To China, the world’s biggest energy consumer, another Saudi Arabia of oil may lie beneath the ocean to its south. Escalating regional tensions mean large-scale drilling may be slipping further into the future.
The South China Sea may hold 213 billion barrels of oil, or 80 percent of Saudi Arabia’s reserves, according to Chinese studies cited in 2008 by the U.S. Energy Information Agency. The world’s second-largest economy claims “indisputable sovereignty” over most of the sea, including blocks off Vietnam that Exxon Mobil Corp. and Russia’s Gazprom OAO are exploring.
Disputes have strained China’s ties with its neighbors and tensions rose this year as Vietnam said oil survey boats were harassed by Chinese vessels. The friction threatens maritime security in one of the world’s busiest shipping lanes and may be discussed at a two-day summit of Asia-Pacific leaders hosted by U.S. President Barack Obama in Honolulu starting tomorrow.
“China is the elephant in the room at the moment, so like it or not, you cannot ignore it,” said Lin Boqiang, director of the independent China Center for Energy Economics Research at Xiamen University in Fujian province. “Countries at the rim of the South China Sea are under pressure to find a practical way to deal with its presence -- not to anger or challenge it.”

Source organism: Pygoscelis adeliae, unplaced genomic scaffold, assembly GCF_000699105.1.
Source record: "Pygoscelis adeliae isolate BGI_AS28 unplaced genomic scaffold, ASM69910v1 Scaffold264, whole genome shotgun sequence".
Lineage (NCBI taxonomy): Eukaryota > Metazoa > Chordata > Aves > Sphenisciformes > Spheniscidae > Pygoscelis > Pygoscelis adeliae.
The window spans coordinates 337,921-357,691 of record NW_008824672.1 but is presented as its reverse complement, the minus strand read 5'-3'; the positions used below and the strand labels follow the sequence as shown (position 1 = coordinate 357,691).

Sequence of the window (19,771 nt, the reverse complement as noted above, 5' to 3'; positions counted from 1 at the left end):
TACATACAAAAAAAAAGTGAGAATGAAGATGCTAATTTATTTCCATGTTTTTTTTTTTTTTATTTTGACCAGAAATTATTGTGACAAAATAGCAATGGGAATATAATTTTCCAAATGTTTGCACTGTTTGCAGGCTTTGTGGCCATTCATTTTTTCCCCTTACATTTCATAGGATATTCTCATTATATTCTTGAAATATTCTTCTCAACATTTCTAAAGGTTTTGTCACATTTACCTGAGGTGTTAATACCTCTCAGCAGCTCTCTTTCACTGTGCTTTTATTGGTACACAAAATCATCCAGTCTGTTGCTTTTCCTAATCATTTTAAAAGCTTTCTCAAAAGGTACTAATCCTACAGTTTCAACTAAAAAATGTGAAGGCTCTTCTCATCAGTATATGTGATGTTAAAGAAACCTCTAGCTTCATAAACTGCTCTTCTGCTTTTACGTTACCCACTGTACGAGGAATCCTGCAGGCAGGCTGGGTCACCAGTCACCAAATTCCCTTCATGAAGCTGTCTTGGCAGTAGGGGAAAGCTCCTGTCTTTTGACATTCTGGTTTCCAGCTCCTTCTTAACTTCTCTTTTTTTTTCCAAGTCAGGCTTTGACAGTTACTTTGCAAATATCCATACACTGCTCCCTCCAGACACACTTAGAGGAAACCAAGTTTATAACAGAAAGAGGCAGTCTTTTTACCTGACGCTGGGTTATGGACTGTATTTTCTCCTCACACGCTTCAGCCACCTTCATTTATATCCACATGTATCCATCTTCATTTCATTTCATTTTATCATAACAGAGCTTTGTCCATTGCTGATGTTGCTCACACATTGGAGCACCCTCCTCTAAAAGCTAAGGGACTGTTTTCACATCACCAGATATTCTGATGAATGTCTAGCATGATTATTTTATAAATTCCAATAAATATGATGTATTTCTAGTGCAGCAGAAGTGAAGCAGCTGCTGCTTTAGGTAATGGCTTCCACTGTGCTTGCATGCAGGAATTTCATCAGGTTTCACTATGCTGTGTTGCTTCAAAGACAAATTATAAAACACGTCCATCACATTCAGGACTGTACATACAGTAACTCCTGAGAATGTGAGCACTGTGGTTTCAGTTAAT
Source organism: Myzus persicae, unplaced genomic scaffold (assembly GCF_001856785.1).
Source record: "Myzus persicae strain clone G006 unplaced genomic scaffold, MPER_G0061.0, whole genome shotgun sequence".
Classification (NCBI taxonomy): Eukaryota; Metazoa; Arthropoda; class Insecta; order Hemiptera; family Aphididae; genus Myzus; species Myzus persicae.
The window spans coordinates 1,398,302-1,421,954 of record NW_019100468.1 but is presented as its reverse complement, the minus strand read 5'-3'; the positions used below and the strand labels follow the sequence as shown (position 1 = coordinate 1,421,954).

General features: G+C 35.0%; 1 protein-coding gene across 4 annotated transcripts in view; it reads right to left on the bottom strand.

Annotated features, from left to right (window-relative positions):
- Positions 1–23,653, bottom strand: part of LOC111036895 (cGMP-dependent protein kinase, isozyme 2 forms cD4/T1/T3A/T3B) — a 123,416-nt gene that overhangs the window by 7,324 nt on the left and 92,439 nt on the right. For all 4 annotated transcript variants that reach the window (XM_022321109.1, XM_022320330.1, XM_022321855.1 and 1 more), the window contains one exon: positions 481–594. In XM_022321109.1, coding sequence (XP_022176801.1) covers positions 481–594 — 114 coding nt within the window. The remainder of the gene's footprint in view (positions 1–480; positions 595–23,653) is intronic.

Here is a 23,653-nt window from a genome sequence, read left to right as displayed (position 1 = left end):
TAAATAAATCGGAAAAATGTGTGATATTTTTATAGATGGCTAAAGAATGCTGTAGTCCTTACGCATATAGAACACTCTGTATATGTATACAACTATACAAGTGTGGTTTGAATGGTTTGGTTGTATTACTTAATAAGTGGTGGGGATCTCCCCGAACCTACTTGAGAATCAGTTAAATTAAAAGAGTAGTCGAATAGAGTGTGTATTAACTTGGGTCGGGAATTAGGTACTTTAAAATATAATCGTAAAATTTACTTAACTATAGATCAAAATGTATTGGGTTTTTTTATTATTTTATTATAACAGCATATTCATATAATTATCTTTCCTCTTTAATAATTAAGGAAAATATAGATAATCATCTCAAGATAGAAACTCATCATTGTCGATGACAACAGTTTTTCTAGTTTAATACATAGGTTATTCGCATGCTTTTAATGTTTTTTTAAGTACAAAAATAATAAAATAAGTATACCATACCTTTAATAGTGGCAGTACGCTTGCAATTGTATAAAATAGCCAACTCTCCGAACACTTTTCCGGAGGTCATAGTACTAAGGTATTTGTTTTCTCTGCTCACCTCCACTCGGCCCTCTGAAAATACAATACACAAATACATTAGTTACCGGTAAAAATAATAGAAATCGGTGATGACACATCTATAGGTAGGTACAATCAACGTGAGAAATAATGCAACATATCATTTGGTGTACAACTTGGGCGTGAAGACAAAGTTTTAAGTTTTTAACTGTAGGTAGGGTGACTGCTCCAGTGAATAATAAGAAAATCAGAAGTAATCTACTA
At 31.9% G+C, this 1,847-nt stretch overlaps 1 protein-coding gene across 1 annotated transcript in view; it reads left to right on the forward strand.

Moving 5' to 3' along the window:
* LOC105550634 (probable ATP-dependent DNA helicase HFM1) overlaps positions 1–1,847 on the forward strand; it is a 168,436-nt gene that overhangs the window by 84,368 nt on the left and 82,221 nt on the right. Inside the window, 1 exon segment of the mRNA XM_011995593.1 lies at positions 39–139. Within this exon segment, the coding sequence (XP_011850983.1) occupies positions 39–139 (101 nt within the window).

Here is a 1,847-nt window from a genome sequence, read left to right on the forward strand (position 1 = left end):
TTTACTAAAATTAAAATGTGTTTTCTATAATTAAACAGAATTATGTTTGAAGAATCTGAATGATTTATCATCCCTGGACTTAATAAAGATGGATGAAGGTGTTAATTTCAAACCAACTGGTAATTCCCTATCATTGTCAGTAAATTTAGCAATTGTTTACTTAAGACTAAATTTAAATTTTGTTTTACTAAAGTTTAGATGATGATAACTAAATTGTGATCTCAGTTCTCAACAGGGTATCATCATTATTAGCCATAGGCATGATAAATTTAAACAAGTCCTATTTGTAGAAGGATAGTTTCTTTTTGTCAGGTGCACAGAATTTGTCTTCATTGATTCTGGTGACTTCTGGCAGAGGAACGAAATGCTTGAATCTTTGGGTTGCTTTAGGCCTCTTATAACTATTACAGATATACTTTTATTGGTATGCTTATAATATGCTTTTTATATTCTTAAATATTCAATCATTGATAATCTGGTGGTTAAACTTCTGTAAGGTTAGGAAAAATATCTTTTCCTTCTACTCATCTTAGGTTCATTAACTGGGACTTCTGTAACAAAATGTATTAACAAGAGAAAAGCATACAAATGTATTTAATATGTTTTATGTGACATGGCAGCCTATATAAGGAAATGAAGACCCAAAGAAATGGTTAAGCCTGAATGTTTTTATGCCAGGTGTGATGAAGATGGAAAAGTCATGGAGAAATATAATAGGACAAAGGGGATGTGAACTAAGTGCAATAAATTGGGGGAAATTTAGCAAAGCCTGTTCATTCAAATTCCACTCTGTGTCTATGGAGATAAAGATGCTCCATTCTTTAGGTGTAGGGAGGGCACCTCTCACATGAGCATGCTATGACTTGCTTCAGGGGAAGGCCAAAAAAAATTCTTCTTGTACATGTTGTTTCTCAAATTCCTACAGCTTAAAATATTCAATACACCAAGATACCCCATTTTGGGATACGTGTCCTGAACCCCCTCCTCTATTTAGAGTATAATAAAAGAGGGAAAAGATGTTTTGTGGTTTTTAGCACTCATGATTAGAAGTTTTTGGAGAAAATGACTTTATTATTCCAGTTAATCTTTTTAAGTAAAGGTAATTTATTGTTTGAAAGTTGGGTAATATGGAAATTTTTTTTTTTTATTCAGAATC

The sea lies south of mainland China at the western extreme of the Pacific Ocean, and while it borders several nations China claims a huge expanse. That’s based largely on a historical map that predates the founding of the People’s Republic in 1949. There are hundreds of islands, many disputed.
Chinese and Vietnamese military forces clashed in the Paracel Islands in 1974 and the Spratly Islands in 1988. The region, marked by China’s “nine-dotted line” to delineate its territorial claims, extends hundreds of miles south from its Hainan Island to equatorial waters off the coast of Borneo, and overlaps with areas claimed by Brunei, Malaysia and Taiwan.
The Philippines will propose a new initiative to settle disputes in the South China Sea at a meeting of the Association of Southeast Asian Nations next week, Foreign Affairs Secretary Albert del Rosario said Oct. 26. President Benigno Aquino will also meet with U.S. Secretary of State Hillary Clinton in Manila this month and discuss maritime security with Obama at the East Asia summit in Bali on Nov. 18, del Rosario said Nov. 9.
The U.S. set off China’s ire in 2010 when Clinton, speaking at a regional summit in Hanoi, called resolving the competing claims to the sea “a leading diplomatic priority.” That drew a rebuke from Chinese Foreign Minister Yang Jiechi, who said internationalizing the incident with U.S. involvement “can only make matters worse and more difficult to solve.”